Despite the ongoing political disputes in Washington, there is strong bipartisan support to make it easier for more Americans to save for retirement and for employers to offer retirement plans to employees. On May 23, 2019, the Setting Every Community Up for Retirement Enhancement (SECURE) Act passed the House of Representatives in a resounding 417-3 vote. This major piece of legislation is expected to make it through the Senate during the current term.
Just like the Tax Cuts and Jobs Act back in 2017, the SECURE Act has new rules governing retirement plans, including 401(k) plans, that affect plan holders and businesses sponsoring plans.
The best part? This new piece of legislation will have a significantly positive impact on current and future 401(k) plans, including the nine outlined below.
1. An increased tax credit for businesses starting a plan
The SECURE Act proposes beefing up the current Retirement Plans Startup Costs Tax Credit. Currently, qualifying businesses can receive a credit for up to 50% of startup costs, up to $500 a year for three years (for a total of $1,500).
The legislation increases the credit by changing the calculation of the flat dollar amount limit on the credit to the greater of (1) $500 or (2) the lesser of (a) $250 multiplied by the number of non-highly compensated employees of the eligible employer who are eligible to participate in the plan or (b) $5,000.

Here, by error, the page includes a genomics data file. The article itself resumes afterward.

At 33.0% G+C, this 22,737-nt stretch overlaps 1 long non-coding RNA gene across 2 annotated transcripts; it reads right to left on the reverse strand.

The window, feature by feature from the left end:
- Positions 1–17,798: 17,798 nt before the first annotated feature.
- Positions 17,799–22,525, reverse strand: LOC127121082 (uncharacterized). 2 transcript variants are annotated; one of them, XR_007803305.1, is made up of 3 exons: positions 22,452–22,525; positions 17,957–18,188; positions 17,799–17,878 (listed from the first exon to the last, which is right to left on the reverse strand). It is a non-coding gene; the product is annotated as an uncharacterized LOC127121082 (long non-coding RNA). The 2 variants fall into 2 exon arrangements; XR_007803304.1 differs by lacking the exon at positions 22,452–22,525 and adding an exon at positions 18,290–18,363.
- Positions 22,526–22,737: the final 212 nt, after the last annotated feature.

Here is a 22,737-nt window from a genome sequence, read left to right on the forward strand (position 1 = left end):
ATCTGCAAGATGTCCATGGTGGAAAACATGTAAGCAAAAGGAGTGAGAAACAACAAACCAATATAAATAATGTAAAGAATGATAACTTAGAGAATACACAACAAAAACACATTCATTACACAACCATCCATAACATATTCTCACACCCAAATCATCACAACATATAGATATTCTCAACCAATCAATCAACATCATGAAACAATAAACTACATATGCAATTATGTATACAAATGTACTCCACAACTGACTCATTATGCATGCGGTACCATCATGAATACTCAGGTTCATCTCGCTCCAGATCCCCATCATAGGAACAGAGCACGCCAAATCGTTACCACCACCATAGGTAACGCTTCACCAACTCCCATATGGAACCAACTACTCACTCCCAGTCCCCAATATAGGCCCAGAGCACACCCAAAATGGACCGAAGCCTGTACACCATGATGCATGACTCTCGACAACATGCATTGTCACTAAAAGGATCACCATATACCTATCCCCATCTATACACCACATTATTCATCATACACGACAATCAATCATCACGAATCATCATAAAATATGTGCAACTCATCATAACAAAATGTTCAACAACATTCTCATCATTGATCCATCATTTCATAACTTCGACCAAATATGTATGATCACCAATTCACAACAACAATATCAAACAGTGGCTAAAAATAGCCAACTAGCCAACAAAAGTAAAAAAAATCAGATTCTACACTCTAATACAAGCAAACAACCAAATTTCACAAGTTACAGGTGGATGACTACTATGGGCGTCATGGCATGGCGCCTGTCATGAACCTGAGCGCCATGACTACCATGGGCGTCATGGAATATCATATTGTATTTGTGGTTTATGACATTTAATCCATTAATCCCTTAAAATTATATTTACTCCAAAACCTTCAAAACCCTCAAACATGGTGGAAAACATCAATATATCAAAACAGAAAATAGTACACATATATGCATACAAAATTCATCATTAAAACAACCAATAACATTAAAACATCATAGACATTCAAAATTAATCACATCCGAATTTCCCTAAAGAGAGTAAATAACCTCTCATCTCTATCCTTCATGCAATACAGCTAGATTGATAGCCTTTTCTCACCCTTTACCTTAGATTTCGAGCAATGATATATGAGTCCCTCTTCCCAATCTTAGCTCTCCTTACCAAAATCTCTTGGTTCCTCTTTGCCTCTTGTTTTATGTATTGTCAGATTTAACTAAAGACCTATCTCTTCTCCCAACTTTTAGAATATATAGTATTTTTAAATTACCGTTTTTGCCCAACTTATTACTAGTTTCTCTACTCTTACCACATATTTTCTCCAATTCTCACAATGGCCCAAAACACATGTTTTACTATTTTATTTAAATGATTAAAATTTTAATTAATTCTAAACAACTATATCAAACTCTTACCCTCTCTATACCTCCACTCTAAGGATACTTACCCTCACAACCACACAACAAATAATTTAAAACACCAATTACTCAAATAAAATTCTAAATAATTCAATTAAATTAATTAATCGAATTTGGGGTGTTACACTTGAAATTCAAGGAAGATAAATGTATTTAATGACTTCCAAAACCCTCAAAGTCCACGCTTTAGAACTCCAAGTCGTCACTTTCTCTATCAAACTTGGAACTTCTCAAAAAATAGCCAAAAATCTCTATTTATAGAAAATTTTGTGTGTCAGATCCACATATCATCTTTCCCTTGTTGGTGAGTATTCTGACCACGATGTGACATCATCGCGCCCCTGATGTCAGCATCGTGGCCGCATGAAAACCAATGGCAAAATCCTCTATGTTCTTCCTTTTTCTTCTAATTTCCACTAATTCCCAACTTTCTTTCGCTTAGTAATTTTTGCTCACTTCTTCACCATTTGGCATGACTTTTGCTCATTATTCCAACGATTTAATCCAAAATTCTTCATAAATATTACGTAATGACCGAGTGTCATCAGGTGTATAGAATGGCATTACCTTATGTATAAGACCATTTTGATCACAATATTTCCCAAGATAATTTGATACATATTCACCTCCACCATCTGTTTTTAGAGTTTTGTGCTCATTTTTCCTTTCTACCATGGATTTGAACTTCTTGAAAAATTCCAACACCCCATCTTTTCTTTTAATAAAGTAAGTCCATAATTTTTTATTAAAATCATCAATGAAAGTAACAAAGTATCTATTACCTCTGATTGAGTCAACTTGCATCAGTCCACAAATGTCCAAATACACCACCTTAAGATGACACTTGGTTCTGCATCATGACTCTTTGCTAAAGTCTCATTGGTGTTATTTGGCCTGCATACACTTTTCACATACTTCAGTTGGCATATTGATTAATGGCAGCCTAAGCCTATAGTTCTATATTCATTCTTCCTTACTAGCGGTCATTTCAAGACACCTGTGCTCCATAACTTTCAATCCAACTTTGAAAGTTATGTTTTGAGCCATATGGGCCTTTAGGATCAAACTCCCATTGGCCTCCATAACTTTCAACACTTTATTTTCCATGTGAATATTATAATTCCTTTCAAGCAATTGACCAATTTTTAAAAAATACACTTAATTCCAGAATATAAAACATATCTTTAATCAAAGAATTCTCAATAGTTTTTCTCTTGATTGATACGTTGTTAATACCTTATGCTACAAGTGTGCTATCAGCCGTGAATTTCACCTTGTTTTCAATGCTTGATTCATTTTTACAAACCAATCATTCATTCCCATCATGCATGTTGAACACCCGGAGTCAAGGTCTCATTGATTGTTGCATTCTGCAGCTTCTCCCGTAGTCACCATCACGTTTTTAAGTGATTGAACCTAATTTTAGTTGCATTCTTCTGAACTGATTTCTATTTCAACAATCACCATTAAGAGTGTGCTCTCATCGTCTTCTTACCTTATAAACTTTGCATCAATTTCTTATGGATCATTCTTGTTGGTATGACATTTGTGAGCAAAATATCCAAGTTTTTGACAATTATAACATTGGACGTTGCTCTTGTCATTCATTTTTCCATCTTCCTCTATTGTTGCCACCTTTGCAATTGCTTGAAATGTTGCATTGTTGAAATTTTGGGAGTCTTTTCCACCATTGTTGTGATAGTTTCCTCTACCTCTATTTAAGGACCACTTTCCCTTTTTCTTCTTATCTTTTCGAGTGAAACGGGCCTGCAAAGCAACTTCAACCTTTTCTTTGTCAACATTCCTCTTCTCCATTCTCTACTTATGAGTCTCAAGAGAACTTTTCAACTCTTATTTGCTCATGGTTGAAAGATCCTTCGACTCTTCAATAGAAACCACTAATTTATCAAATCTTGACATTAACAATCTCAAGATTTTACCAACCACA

Since the credit still applies for three years, your small business could receive a total tax credit of up to $15,000 to offset expenses needed to set up, administer, and educate employees about the plan.
2. Additional tax credit for automatic enrollment
Research has found that automatic enrollment in workplace retirement plans improves the chances that workers build up a nest egg. To encourage administrators to add an automatic enrollment feature to the plan, the SECURE Act creates a new tax credit of up to $500 per year to employers to defray startup costs for new 401(k) and SIMPLE IRA plans that include automatic enrollment.
This tax credit for automatic enrollment is in addition to the plan start-up credit, is available for three years as well, and can be claimed by employers converting an existing plan to one with automatic enrollment.
Between the tax credit for start-up cost and the one for automatic enrollment, your small business could receive up to $16,500 in tax credits over a 3-year period.
3. Inclusion of long-term, part-time employees
In this tight labor market, some employers are having a hard time recruiting and retaining talent. Since a 401(k) is a powerful way to secure talent, the SECURE Act provides more flexibility on the hours per year requirement for long-term, part-time employees to qualify for a workplace retirement plan.